Also in attendance was Jared Cohen, Schmidt's co-author and a former Secretary of State advisor to Hillary Clinton, along with Lisa Shields of the Council for Foreign Relations.
On the transcript, among the first statements Assange makes -- on tape -- is:
I have been given a guarantee that I will see the transcript and will be able to adjust it for accuracy and clarity.Rest assured that Assange was taking every precaution to ensure any information in the transcript was accurate.
The discussion ranged far and wide, from topics as diverse as Tor to Bitcoin (which Assange had to explain to Schmidt) to the Patriot Act. Some selected tidbits:
When asked about why he created WikiLeaks, Assange said he did so in response to what he saw as too many "unjust acts."
JA: Let me first frame this. I looked at something that I had seen going on with the world. Which is that I thought there were too many unjust acts. [...]Regarding Bitcoin:
And I wanted there to be more just acts, and fewer unjust acts. And one can sort of say, well what are your philosophical axioms for this? And I say I do not need to consider them. This is simply my temperament. And it is an axiom because it is that way. And so that avoids, then, getting into further unhelpful discussions about why you want to do something. It is enough that I do. So in considering how unjust acts are caused and what tends to promote them and what promotes just acts I saw that human beings are basically invariant.
JA: On the publishing end, the magnet links and so on are starting to come up. There's also a very nice little paper that I've seen in relation to Bitcoin, that... you know about Bitcoin?The Patriot Act and a possible leak from Google:
JA: Okay, Bitcoin is something that evolved out of the cypherpunks a couple of years ago, and it is an alternative... it is a stateless currency.
JC: Yeah, I was reading about this just yesterday.
JA: And very important, actually. It has a few problems. But its innovations exceed its problems. Now there has been innovations along these lines in many different paths of digital currencies, anonymous, untraceable etc. People have been experimenting with over the past 20 years. The Bitcoin actually has the balance and incentives right, and that is why it is starting to take off.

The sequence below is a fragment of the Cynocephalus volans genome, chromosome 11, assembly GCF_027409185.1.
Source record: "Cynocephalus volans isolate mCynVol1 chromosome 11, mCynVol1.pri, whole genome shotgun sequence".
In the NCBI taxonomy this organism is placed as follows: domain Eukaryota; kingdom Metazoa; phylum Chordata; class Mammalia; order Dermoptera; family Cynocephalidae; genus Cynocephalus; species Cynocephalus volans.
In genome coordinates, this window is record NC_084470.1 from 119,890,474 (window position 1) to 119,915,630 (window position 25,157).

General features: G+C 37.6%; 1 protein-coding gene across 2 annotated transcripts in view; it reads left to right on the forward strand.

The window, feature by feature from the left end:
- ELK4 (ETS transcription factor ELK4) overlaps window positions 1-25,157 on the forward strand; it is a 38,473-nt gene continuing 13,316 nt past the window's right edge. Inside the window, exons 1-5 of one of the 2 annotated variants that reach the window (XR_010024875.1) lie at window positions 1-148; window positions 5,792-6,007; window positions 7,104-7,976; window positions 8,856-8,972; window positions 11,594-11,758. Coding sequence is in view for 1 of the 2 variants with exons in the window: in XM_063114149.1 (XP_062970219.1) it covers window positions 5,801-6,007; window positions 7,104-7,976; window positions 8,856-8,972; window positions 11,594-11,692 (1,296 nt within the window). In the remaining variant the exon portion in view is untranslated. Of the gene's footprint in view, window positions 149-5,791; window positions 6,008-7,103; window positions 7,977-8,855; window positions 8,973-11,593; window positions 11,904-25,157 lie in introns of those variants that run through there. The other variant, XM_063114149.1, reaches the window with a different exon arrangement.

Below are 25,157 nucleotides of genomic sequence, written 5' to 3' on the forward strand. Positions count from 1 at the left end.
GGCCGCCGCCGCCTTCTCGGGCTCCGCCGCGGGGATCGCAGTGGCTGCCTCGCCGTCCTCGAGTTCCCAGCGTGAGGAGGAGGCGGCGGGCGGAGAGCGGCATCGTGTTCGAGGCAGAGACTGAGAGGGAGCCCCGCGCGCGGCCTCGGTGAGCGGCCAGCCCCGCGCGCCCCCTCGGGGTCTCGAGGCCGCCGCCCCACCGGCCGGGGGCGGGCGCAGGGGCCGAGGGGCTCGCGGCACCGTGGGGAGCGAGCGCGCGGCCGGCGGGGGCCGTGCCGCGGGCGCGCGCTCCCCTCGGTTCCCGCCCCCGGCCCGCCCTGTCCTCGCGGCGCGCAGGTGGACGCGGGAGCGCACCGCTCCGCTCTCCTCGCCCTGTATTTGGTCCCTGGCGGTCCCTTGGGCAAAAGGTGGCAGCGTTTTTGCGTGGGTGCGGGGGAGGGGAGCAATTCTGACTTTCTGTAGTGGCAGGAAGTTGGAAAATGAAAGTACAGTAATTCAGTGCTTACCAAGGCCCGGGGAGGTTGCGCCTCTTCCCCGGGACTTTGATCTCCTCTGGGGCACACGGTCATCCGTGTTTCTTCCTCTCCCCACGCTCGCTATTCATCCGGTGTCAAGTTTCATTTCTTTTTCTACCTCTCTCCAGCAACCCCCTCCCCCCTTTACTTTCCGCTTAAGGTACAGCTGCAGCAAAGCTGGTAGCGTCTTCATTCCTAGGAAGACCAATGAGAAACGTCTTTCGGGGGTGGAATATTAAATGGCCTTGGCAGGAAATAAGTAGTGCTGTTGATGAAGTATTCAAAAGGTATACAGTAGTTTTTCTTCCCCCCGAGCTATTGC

JA: We wouldn't mind a leak from Google, which would be, I think probably all the PATRIOT Act requests.The blurb at Amazon.com mentions Assange, but not the extent of his involvement in the book, saying:
SC: Which would be [whispers:] illegal. [stunned chuckles]
JA: Well, depends on the jurisdiction, da da da da.
SC: We are a US...
JA: There's higher laws. There's higher laws. First Amendment and you know.
ES: I've actually spent quite a bit of time on this question. Because I am in great trouble because I have given a series of criticisms about PATRIOT 1 and PATRIOT 2. Because I think they're... because they're non transparent. You know, because the judge's orders are hidden and so on. And the answer... the answer is that the laws are quite clear about Google and the US. We couldn't do it. It would be illegal.
In an unparalleled collaboration, two leading global thinkers in technology and foreign affairs give us their widely anticipated, transformational vision of the future: a world where everyone is connected—a world full of challenges and benefits that are ours to meet and to harness.The book will be released on April 23; the full transcript can be read at Wikileaks.org.
Eric Schmidt is one of Silicon Valley’s great leaders, having taken Google from a small startup to one of the world’s most influential companies. Jared Cohen is the director of Google Ideas and a former adviser to secretaries of state Condoleezza Rice and Hillary Clinton. With their combined knowledge and experiences, the authors are uniquely positioned to take on some of the toughest questions about our future: Who will be more powerful in the future, the citizen or the state? Will technology make terrorism easier or harder to carry out? What is the relationship between privacy and security, and how much will we have to give up to be part of the new digital age?
In this groundbreaking book, Schmidt and Cohen combine observation and insight to outline the promise and peril awaiting us in the coming decades. At once pragmatic and inspirational, this is a forward-thinking account of where our world is headed and what this means for people, states and businesses.
With the confidence and clarity of visionaries, Schmidt and Cohen illustrate just how much we have to look forward to—and beware of—as the greatest information and technology revolution in human history continues to evolve. On individual, community and state levels, across every geographical and socioeconomic spectrum, they reveal the dramatic developments—good and bad—that will transform both our everyday lives and our understanding of self and society, as technology advances and our virtual identities become more and more fundamentally real.
As Schmidt and Cohen’s nuanced vision of the near future unfolds, an urban professional takes his driverless car to work, attends meetings via hologram and dispenses housekeeping robots by voice; a Congolese fisherwoman uses her smart phone to monitor market demand and coordinate sales (saving on costly refrigeration and preventing overfishing); the potential arises for “virtual statehood” and “Internet asylum” to liberate political dissidents and oppressed minorities, but also for tech-savvy autocracies (and perhaps democracies) to exploit their citizens’ mobile devices for ever more ubiquitous surveillance. Along the way, we meet a cadre of international figures—including Julian Assange—who explain their own visions of our technology-saturated future.
Inspiring, provocative and absorbing, "The New Digital Age" is a brilliant analysis of how our hyper-connected world will soon look, from two of our most prescient and informed public thinkers.